Buoyed in part by the courage of a couple in LA who have made their foreclosure worries public (as well as the fact that, despite the financial shambles they find themselves in, they remain happy and in love), I have decided to come clean publicly too.
Just reading Stephanie Walker’s blog has reassured me. No, everything is not all worked out, and no, we don’t exactly know what we’ll do and whether our home will be stable… but yes, everything is going to be ok. Well, hey, the Internet is not a place I feel comfortable telling this story, but the fact is that no matter how or where the story is told, it’s simply an uncomfortable story. Maybe one person who reads this will feel a little bit more courage in their own life, and the chance for that result makes this effort worth it for me. Here goes.
How do decent people get themselves into a mess like this?
It’s just not in my personality to blame others when I’m having a hard time. Deep inside, I maintain full awareness that I got myownself here. It was not speculators and hedge funds and risky assets that turned toxic… it was me. We made gigantic mistakes that any idiot could have identified.
Our future success was dependent upon these things occurring simultaneously: a) I would find a job immediately after graduating with my master’s degree, b) both of us would retain our full-time employment at all times, c) real estate would never lose value.
Since then, of course, we’ve readjusted our definition of success. And like Stephanie and Bob, we have also redefined happiness. It has much less to do with jobs, credit union balances, and real estate value than we had assumed.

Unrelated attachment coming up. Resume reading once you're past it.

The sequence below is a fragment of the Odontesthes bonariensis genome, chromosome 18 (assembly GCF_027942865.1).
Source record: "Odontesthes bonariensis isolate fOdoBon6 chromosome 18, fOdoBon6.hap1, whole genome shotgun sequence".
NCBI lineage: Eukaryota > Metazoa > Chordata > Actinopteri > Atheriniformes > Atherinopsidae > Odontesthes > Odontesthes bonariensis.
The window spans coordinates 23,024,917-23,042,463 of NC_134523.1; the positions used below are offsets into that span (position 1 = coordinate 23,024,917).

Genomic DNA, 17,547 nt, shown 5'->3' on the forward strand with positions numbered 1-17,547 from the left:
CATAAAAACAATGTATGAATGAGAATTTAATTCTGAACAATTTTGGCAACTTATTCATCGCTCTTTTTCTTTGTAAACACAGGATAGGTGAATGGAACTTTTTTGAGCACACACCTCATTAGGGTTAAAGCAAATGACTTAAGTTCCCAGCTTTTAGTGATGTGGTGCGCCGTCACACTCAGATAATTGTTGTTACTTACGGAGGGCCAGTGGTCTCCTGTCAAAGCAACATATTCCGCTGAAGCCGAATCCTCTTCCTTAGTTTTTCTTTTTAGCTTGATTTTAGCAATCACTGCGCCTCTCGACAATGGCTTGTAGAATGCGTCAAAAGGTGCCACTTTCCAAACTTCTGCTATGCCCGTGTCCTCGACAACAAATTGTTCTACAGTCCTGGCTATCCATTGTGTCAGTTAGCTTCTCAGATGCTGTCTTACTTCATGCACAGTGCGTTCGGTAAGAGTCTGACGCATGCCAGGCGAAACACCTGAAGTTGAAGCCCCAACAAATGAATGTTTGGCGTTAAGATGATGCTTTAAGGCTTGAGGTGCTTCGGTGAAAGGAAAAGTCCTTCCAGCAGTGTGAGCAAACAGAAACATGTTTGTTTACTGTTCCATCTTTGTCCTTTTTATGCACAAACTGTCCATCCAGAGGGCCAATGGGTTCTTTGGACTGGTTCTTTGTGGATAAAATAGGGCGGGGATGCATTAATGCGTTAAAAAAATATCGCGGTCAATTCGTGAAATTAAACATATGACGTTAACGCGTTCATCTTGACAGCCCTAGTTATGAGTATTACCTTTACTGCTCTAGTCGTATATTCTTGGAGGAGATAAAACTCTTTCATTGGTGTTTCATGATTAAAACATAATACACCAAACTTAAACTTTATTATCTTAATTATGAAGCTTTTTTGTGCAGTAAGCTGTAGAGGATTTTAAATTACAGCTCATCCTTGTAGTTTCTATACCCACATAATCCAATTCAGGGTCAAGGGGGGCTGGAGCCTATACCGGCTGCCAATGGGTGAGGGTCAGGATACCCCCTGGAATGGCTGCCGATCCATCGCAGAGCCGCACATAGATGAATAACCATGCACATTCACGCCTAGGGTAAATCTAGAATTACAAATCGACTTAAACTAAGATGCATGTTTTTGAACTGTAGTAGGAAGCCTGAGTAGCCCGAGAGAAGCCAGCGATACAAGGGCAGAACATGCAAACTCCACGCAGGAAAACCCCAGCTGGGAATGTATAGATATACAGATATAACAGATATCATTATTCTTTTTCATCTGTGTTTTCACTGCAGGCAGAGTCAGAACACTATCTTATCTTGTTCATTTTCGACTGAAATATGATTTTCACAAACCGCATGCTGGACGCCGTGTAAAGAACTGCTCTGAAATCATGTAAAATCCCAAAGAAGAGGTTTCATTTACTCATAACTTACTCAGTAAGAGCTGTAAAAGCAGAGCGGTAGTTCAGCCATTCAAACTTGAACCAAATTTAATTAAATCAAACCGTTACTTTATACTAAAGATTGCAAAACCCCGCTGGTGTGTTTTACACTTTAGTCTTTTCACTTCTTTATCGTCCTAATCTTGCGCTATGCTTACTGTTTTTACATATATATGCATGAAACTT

But in order to catch up to that epiphany…. I need to back up and start closer to the beginning. Since my life today was shaped by every moment since I was born, it would be most accurate to go back to January 9, 1970, around 7:26 pm, Pacific Time. Neither of us has time to read all that, so I won’t. However, I still need to back up several years to set the stage properly.
1) Stuck against a ridiculous glass ceiling and dragging my single mom butt through rotating shiftwork in my job as a weather forecaster with the National Weather Service, I decided to leave the job in 2003. Life was like a roller coaster that year. I got married, had surgery for a partial hysterectomy, accepted an invitation to attend University of California Berkeley, went to France for the honeymoon, sold my home that I LOVED for a huge profit and moved into a teensy apartment so that I could be ready to hit the road the moment I was able to go. My husband moved on to Berkeley to begin his PhD and to wait for me.
About right then, my whole world went wonky. I didn’t begin to recover until 2009. Which is recent. Which means I am not yet well.
Listen to this: The guy I married dumped me on our one-year wedding anniversary in February of 2004. Two days later a beloved friend of ours died at age 24. That same weekend, California courts said that if I chose to leave town to go to a University then they would award primary custody of my daughter to her recovering crack addict father.
(Can you hear the brakes of life skreeeettching to a halt?!)
2) So, I enrolled in a local community college to earn an Associate in Science and an Associate in Arts while I dedicated myself full time to the insane California Family Law court system and to being the parent I had always wanted to be, but couldn’t previously, because of the rotating shift work inherent to the field of weather forecasting. I bagged the Berkeley idea because I no longer wanted to be anywhere near that guy. I accepted an invitation to attend Brandeis University instead, which was about as far away from all the misery of California as I could get. And then I asked for a one-year deferred enrollment so that I could work out my personal life and decide whether or not to move to Boston. Bite Me, California Family Law Courts: I will take charge of this despite you!
(Keep in mind I’m leaving all the details about personal life catastrophe out, but there are CHAPTERS I could write on what it was like to live through that. My intent is only to set the stage for financial meltdown.)